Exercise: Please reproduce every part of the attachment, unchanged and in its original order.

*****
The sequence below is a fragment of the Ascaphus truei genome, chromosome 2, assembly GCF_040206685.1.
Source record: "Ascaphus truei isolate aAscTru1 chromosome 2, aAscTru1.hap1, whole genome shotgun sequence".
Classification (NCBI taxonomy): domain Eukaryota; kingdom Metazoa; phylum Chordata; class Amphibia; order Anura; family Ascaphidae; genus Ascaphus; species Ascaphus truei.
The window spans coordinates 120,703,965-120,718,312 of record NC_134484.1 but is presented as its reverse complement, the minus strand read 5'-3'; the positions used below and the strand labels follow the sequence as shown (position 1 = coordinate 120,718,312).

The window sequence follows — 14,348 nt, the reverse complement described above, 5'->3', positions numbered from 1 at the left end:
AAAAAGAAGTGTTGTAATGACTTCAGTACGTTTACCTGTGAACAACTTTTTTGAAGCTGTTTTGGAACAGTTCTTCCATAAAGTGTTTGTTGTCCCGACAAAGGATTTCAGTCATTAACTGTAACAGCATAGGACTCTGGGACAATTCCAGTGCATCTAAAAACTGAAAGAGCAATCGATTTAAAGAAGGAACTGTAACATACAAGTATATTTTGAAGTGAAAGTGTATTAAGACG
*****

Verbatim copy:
The sequence below is a fragment of the Ascaphus truei genome, chromosome 2, assembly GCF_040206685.1.
Source record: "Ascaphus truei isolate aAscTru1 chromosome 2, aAscTru1.hap1, whole genome shotgun sequence".
Classification (NCBI taxonomy): domain Eukaryota; kingdom Metazoa; phylum Chordata; class Amphibia; order Anura; family Ascaphidae; genus Ascaphus; species Ascaphus truei.
The window spans coordinates 120,703,965-120,718,312 of record NC_134484.1 but is presented as its reverse complement, the minus strand read 5'-3'; the positions used below and the strand labels follow the sequence as shown (position 1 = coordinate 120,718,312).

The window sequence follows — 14,348 nt, the reverse complement described above, 5'->3', positions numbered from 1 at the left end:
AAAAAGAAGTGTTGTAATGACTTCAGTACGTTTACCTGTGAACAACTTTTTTGAAGCTGTTTTGGAACAGTTCTTCCATAAAGTGTTTGTTGTCCCGACAAAGGATTTCAGTCATTAACTGTAACAGCATAGGACTCTGGGACAATTCCAGTGCATCTAAAAACTGAAAGAGCAATCGATTTAAAGAAGGAACTGTAACATACAAGTATATTTTGAAGTGAAAGTGTATTAAGACG